Even those who are not directly impacted by the plan—or who are closer to graduation and will therefore benefit less—have recognized the importance of the move. Shortly after the announcement, Dr. Choi hosted a dinner for students at his apartment, and one fourth-year attended with a mission in mind: to thank Dr. Choi on behalf of her entire class. “Not all of the students were affected, but it was still uplifting for them,” he says. “You can tell they’re all just more united.” Dr. Yoon Kang, senior associate dean for education, adds that the financial aid initiative illustrates the depth of care that Weill Cornell Medicine has for its students—and confirms its commitment to a broad definition of diversity and inclusion. “Weill Cornell Medicine’s new initiative sends a very strong underlying message to applicants about who we are,” says Dr. Kang. “Diversity in thought and perspective is what we believe in, and we understand that students are the pipeline to the future of medicine. No matter who you are, we want you to have an opportunity to come study here and be part of our community.”
An Ethos and a Trend
The new payment model comes amid a national debate about soaring student debt, with U.S. presidential candidates offering proposals on how to tackle the rising cost of higher education. Other medical schools around the country are concerned about the problem as well and have recently tried to address the issue by implementing a variety of measures. Within the last two years in New York City, NYU Robert I. Grossman School of Medicine announced that it would go tuition-free for all MD students regardless of need, while Columbia University Vagelos College of Physicians and Surgeons and the Icahn School of Medicine at Mount Sinai launched their own debt-relief programs. Elsewhere, schools like the David Geffen School of Medicine at UCLA and the Perelman School of Medicine at the University of Pennsylvania award full merit-based scholarships for a select number of students.
Indeed, eliminating medical school debt could be an important step in building a more diverse physician workforce—which can lead to better outcomes for a patient population that is becoming increasingly multicultural. Studies show that students trained at diverse schools are more adept at treating patients from a wide range of ethnic backgrounds; minority patients, too, report higher levels of trust and satisfaction when they encounter healthcare providers who look like them. Dr. Kang points out that having doctors and physician-scientists with different skills, viewpoints, and life experiences can only accelerate advancements in treatments and technology. “Healthcare delivery is becoming more and more complex on every level,” she says. “To maintain excellent standards of patient care—which come from discovery and education and clinical training—we absolutely must have a diverse pool of people thinking about all facets of patient care.” Removing debt may address another looming challenge, since according to data published by the AAMC in 2019, there will be a projected shortage of roughly 122,000 physicians in the United States by 2032—a gap that will disproportionately affect healthcare access in rural areas and for underserved populations. Francesca Voza ’20 agrees that the plan will likely encourage more individuals from underrepresented groups to consider medicine as a career. Voza did part of her undergraduate work at Manhattan’s Hunter College, which has a highly diverse student body; some of the students she currently mentors there have told her that becoming a doctor seems an unattainable goal, largely because of the crushing cost. “Education should not be a luxury; it should be accessible to everyone,” says Voza, who will have at least one-quarter of her overall debt erased. “This is really a visionary move.” With living expenses included, Ikenna Onyekwere ’23 believes the new initiative will also attract bright minds who may otherwise have pursued an MD elsewhere because they couldn’t afford to study and live in Manhattan. Even though Weill Cornell Medicine was Onyekwere’s first choice—he’d earned his bachelor’s degree on Cornell’s Ithaca campus—he admits to some hesitation on the day he had to commit. “Looking at the numbers, I knew I was going to be putting myself in a huge hole,” he recalls, adding: “This is going to open doors for a lot of people.”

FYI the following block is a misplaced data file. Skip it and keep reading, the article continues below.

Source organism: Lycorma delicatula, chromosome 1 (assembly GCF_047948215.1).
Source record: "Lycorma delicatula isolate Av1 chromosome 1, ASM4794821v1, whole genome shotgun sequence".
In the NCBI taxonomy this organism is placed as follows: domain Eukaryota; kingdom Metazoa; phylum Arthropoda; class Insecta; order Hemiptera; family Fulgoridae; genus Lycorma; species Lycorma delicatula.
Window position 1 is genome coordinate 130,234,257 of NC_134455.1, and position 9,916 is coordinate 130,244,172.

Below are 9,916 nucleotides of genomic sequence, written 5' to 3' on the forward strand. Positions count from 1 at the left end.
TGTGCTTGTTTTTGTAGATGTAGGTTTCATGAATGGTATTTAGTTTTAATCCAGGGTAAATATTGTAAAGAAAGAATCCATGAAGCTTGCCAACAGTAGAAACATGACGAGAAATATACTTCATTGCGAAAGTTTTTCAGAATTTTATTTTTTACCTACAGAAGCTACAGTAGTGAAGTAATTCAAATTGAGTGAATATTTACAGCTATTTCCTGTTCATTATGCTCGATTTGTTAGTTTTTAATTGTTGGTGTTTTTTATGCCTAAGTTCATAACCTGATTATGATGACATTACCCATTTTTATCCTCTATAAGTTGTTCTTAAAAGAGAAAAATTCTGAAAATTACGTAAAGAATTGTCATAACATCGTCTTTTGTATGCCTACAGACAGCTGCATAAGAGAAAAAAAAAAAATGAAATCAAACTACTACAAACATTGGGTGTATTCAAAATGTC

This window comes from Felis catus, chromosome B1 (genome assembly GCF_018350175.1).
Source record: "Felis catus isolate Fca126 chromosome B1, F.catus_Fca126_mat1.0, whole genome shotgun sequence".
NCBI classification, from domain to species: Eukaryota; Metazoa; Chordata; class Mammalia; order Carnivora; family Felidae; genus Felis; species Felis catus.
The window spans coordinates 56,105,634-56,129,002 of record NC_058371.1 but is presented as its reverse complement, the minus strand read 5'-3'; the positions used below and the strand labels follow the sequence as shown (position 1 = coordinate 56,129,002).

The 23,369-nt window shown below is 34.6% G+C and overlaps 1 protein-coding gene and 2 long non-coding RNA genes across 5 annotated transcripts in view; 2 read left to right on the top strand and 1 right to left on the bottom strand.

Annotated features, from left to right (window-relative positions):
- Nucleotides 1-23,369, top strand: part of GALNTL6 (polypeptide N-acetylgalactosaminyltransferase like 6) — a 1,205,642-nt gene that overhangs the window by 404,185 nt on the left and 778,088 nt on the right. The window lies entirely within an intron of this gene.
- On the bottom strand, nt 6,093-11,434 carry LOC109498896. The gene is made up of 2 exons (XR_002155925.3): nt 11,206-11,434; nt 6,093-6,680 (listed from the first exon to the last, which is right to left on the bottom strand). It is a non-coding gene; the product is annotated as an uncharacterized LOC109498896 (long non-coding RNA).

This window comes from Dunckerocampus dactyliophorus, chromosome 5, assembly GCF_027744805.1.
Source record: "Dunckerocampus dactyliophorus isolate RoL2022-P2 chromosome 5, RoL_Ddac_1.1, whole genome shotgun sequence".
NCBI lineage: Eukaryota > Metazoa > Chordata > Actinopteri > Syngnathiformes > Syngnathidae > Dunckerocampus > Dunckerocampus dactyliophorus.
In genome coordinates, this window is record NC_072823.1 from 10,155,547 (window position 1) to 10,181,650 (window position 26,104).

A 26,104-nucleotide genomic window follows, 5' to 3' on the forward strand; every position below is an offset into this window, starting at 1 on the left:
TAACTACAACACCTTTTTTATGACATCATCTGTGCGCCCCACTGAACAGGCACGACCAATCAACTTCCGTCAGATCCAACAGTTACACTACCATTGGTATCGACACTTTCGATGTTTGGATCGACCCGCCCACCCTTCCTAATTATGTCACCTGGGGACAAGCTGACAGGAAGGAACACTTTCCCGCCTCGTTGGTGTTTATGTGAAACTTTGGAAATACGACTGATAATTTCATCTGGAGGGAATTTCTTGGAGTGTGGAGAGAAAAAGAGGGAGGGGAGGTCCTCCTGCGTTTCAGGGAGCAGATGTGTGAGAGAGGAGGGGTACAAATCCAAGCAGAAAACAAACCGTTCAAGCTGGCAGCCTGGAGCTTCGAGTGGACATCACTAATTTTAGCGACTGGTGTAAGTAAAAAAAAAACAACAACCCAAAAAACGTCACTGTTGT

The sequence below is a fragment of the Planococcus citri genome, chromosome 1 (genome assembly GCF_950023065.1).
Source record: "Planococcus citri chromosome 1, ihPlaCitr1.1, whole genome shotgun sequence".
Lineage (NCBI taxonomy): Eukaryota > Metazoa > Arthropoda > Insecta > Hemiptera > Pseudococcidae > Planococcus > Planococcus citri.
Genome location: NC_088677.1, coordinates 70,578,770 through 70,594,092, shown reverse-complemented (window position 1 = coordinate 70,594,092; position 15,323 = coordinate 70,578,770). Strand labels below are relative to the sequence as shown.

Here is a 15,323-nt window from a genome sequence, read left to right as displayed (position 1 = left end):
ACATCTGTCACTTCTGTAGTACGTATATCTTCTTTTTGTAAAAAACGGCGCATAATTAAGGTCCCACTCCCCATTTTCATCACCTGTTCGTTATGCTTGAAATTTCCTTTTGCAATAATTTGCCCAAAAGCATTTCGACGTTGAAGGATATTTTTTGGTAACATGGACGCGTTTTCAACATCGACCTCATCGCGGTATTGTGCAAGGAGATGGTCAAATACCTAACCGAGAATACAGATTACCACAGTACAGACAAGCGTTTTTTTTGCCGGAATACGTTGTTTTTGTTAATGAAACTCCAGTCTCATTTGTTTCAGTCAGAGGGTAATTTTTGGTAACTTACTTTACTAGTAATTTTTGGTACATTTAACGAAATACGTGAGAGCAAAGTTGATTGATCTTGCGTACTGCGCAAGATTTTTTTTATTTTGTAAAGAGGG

Weill Cornell Medicine’s leaders hope the program will also encourage future physicians to chart careers based on their own talents and interests—as well as where they might do the most good in the world—rather than feel pressure to pursue higher paying specialties like plastic surgery or orthopedics in order to repay loans more quickly. Their hope is that more new MDs will enter fields such as internal medicine, pediatrics and global medicine, which may earn less but are vital to improving health in the United States and abroad. “I’ve been thinking about geriatrics or primary care, and this makes me feel a lot more comfortable about that,” says Anthony Palillo ’22. “It’s nice to know I have more freedom to pursue those desires.” The plan also eases the strain on Natalie Nguyen ’23. She entered Weill Cornell Medicine determined to work with underserved populations after graduation, despite facing an estimated $200,000 in loans. That concern stayed in the back of her mind, since she knew a different professional path could better provide for her family; her mother is a single parent trying to put two other daughters through school. But now that much of Nguyen’s projected debt has been wiped out, “I can continue to pursue my career goals with more positive feelings,” she says. “This is such a monumental change.”